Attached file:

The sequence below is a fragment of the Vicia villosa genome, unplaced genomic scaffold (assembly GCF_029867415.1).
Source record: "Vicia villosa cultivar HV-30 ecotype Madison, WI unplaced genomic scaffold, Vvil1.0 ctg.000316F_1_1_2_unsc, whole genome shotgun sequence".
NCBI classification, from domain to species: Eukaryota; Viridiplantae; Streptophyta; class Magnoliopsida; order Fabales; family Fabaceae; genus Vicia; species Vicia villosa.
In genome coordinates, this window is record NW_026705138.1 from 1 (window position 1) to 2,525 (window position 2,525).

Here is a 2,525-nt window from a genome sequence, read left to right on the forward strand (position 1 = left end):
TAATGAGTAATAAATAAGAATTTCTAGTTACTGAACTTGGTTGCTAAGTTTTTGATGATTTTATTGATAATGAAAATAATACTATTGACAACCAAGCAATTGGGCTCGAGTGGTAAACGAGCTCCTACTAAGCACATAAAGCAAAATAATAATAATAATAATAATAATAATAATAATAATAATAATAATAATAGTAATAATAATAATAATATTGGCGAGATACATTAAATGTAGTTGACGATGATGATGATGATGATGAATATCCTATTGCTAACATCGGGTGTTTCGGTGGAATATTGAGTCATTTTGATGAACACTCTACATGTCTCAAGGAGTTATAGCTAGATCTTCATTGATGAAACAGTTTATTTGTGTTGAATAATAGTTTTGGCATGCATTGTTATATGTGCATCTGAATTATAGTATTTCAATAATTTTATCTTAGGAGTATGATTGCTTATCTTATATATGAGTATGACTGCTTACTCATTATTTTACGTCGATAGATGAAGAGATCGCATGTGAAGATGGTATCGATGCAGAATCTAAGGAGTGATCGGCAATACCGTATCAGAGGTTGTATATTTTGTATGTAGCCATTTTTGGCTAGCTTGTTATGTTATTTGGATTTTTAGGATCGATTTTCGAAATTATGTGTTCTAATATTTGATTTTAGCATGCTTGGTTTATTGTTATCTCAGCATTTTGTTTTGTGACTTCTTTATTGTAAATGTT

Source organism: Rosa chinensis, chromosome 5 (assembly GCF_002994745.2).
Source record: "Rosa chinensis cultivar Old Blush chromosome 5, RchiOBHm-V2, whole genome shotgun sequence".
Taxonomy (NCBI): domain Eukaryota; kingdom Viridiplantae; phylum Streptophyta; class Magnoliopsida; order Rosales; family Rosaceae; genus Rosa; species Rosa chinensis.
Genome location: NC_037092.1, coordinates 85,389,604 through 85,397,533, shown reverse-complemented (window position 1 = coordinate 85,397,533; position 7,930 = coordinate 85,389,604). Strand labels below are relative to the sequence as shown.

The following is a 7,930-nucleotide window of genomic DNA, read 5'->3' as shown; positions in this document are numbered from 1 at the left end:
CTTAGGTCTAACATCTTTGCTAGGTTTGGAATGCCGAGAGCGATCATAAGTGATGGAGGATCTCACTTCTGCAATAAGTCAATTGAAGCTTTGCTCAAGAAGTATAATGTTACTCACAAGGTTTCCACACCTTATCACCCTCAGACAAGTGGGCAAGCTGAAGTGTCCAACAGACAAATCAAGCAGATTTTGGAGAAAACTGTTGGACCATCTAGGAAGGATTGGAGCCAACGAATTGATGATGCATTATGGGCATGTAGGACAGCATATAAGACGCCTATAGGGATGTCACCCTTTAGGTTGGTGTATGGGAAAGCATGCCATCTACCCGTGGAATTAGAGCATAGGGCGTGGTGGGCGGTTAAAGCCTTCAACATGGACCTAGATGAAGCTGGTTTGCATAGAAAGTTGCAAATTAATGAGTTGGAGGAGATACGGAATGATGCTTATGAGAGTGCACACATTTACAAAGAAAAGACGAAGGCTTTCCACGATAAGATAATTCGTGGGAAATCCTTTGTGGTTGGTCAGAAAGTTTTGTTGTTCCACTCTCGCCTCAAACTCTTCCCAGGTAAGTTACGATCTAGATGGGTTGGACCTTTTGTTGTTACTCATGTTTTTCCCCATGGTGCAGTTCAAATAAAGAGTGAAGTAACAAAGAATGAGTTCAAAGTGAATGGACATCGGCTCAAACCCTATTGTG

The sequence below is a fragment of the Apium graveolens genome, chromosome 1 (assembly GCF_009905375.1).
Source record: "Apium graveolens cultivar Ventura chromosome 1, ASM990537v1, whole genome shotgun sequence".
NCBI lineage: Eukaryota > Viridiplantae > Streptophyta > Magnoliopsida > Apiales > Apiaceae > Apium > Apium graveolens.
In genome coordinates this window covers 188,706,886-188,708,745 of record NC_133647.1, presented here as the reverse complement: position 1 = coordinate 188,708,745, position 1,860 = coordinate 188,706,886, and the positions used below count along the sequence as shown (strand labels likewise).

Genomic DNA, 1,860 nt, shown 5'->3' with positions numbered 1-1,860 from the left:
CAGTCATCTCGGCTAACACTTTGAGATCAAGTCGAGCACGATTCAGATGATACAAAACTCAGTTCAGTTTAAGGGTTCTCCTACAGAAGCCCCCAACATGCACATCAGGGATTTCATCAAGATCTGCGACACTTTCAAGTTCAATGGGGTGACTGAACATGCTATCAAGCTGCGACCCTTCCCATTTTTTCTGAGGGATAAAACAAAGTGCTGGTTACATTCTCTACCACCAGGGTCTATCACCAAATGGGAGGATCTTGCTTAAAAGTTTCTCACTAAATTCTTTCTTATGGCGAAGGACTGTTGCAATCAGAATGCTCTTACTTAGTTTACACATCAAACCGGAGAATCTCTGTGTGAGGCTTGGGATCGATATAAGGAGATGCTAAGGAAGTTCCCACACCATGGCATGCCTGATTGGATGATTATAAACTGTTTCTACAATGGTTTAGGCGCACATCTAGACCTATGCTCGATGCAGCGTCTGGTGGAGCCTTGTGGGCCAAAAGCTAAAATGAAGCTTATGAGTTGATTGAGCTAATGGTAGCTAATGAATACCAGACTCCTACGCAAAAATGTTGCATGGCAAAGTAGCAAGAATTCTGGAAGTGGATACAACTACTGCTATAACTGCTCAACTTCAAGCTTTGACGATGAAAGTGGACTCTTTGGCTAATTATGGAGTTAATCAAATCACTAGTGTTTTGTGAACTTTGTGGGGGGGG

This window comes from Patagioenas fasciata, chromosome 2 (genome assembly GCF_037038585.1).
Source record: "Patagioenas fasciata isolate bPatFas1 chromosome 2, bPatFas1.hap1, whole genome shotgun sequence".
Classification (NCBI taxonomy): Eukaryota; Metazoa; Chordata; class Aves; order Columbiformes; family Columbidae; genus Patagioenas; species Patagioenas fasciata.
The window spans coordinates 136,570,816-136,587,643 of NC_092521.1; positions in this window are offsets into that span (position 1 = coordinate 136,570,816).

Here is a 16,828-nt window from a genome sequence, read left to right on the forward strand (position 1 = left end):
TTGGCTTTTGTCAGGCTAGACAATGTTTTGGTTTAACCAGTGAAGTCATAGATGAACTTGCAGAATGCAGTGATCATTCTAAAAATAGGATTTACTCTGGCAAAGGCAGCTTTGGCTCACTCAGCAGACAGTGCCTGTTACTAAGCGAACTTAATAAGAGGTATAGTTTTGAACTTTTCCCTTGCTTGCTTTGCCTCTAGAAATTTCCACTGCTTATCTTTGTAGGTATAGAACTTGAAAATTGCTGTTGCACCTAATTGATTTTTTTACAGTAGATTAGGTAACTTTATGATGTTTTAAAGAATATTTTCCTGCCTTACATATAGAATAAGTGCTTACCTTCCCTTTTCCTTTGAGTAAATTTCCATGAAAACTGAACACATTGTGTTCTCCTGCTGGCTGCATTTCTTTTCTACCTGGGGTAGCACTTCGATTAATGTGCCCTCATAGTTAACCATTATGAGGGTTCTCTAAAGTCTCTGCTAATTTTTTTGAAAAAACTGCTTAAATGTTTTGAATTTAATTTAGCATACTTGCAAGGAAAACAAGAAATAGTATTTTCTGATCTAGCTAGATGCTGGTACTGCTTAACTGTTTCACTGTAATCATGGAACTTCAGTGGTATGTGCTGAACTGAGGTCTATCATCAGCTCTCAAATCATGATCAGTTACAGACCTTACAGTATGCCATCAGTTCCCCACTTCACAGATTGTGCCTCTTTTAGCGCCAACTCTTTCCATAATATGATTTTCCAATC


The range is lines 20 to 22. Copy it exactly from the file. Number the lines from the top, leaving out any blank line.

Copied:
Source record: "Patagioenas fasciata isolate bPatFas1 chromosome 2, bPatFas1.hap1, whole genome shotgun sequence".
Classification (NCBI taxonomy): Eukaryota; Metazoa; Chordata; class Aves; order Columbiformes; family Columbidae; genus Patagioenas; species Patagioenas fasciata.
The window spans coordinates 136,570,816-136,587,643 of NC_092521.1; positions in this window are offsets into that span (position 1 = coordinate 136,570,816).